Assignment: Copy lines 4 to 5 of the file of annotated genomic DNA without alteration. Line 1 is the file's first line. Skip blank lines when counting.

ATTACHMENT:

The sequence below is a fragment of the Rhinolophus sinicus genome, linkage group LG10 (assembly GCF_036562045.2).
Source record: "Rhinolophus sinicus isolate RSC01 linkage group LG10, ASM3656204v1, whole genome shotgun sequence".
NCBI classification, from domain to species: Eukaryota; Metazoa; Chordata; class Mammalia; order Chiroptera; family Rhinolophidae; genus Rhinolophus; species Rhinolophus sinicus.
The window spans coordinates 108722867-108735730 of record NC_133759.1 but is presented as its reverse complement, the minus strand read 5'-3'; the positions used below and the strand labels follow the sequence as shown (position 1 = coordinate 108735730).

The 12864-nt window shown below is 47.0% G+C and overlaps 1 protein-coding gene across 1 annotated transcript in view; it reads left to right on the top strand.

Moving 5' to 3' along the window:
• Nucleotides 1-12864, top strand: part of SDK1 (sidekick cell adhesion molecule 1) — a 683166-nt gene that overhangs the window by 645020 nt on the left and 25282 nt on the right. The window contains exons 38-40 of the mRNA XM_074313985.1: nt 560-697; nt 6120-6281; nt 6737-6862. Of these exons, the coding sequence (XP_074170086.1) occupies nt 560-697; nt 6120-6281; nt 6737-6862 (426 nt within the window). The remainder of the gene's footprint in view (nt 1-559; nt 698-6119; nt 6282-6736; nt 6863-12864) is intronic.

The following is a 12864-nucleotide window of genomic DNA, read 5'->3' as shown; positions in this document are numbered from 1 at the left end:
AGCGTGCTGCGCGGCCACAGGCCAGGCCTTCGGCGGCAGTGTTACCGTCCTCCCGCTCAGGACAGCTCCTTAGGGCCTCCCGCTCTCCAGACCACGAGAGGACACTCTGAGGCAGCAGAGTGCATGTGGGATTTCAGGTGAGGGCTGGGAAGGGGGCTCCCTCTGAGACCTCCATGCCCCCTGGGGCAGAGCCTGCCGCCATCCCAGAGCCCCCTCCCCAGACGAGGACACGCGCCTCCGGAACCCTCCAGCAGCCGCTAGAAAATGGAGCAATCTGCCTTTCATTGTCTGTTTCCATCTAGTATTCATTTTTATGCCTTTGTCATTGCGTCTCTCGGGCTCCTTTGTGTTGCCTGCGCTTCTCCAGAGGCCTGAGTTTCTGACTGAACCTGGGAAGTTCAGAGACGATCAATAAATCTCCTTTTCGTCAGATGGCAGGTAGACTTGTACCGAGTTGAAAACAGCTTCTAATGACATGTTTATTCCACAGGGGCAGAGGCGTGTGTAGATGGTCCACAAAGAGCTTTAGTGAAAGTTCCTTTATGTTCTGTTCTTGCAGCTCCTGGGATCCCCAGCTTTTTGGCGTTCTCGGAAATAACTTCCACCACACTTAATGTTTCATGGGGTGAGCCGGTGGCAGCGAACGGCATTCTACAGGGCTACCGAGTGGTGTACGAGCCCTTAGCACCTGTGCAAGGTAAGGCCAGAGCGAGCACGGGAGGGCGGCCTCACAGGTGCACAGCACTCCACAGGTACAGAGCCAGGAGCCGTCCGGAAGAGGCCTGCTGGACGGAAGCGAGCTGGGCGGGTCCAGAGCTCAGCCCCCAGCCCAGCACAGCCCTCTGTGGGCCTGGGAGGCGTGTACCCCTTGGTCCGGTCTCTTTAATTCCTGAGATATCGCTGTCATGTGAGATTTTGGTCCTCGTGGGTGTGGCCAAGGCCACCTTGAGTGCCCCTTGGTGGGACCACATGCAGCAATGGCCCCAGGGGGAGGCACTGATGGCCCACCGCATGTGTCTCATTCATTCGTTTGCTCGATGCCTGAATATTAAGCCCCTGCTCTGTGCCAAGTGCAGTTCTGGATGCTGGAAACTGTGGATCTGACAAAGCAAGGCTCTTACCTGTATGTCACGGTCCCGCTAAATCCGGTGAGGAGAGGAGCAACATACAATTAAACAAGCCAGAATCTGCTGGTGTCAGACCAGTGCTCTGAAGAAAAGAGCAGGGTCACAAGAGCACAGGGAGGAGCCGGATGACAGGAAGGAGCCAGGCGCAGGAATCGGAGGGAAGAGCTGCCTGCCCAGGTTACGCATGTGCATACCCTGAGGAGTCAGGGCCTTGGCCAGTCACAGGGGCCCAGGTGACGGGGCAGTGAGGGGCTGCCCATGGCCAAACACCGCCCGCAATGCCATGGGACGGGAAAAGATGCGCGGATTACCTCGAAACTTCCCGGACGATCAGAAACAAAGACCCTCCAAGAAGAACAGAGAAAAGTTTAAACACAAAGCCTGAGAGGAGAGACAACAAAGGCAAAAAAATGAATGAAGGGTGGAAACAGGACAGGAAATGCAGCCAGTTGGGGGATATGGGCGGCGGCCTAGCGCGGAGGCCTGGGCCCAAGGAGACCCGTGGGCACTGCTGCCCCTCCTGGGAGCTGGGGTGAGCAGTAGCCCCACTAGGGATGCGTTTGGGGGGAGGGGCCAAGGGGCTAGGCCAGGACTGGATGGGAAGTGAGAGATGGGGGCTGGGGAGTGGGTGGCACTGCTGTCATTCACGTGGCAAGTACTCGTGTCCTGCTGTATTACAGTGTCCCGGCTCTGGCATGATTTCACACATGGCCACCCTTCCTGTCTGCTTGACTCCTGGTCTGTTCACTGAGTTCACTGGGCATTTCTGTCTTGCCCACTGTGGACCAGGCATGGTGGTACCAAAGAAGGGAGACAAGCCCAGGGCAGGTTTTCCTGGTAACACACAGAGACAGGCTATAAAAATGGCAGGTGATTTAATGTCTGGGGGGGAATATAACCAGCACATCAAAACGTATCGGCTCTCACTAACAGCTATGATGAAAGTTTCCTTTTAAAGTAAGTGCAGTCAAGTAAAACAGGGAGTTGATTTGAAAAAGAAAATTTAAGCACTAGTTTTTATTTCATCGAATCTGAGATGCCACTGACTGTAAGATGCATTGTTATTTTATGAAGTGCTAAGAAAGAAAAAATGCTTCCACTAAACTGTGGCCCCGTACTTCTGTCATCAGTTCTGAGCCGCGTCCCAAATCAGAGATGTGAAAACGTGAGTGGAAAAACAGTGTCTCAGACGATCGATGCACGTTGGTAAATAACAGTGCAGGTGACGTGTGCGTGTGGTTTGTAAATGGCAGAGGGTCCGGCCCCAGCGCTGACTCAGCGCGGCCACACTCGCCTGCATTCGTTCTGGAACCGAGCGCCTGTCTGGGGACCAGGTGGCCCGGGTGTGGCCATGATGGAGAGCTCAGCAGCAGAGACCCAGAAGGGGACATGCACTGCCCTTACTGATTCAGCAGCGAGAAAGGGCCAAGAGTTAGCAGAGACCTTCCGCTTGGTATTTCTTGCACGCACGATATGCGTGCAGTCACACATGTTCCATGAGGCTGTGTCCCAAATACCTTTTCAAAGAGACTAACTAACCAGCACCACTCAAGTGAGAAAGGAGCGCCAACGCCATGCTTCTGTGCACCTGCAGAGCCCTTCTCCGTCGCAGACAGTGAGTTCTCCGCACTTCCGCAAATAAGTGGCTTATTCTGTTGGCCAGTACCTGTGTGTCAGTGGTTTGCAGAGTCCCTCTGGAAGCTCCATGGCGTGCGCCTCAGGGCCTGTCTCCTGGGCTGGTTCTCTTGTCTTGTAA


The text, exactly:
The window spans coordinates 108722867-108735730 of record NC_133759.1 but is presented as its reverse complement, the minus strand read 5'-3'; the positions used below and the strand labels follow the sequence as shown (position 1 = coordinate 108735730).

The 12864-nt window shown below is 47.0% G+C and overlaps 1 protein-coding gene across 1 annotated transcript in view; it reads left to right on the top strand.